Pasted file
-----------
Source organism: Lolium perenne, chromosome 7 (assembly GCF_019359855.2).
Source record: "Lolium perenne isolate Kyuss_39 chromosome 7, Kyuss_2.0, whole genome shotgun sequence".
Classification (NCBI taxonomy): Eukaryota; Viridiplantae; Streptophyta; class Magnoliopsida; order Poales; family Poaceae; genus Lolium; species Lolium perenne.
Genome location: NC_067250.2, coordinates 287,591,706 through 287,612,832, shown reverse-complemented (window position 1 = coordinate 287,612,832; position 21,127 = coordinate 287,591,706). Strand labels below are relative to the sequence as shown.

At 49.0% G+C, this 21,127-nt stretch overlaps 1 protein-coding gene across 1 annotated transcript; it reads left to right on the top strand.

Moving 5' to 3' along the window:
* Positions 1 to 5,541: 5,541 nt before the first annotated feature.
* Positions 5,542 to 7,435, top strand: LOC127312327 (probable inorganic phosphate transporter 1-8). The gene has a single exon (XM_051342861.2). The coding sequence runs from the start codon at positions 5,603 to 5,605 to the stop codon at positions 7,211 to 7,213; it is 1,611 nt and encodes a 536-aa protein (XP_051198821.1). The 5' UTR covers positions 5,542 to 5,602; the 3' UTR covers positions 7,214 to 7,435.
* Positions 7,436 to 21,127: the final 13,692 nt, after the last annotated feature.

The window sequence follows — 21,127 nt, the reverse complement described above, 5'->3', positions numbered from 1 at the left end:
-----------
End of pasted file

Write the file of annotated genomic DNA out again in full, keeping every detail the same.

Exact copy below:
Source organism: Lolium perenne, chromosome 7 (assembly GCF_019359855.2).
Source record: "Lolium perenne isolate Kyuss_39 chromosome 7, Kyuss_2.0, whole genome shotgun sequence".
Classification (NCBI taxonomy): Eukaryota; Viridiplantae; Streptophyta; class Magnoliopsida; order Poales; family Poaceae; genus Lolium; species Lolium perenne.
Genome location: NC_067250.2, coordinates 287,591,706 through 287,612,832, shown reverse-complemented (window position 1 = coordinate 287,612,832; position 21,127 = coordinate 287,591,706). Strand labels below are relative to the sequence as shown.

At 49.0% G+C, this 21,127-nt stretch overlaps 1 protein-coding gene across 1 annotated transcript; it reads left to right on the top strand.

Moving 5' to 3' along the window:
* Positions 1 to 5,541: 5,541 nt before the first annotated feature.
* Positions 5,542 to 7,435, top strand: LOC127312327 (probable inorganic phosphate transporter 1-8). The gene has a single exon (XM_051342861.2). The coding sequence runs from the start codon at positions 5,603 to 5,605 to the stop codon at positions 7,211 to 7,213; it is 1,611 nt and encodes a 536-aa protein (XP_051198821.1). The 5' UTR covers positions 5,542 to 5,602; the 3' UTR covers positions 7,214 to 7,435.
* Positions 7,436 to 21,127: the final 13,692 nt, after the last annotated feature.

The window sequence follows — 21,127 nt, the reverse complement described above, 5'->3', positions numbered from 1 at the left end: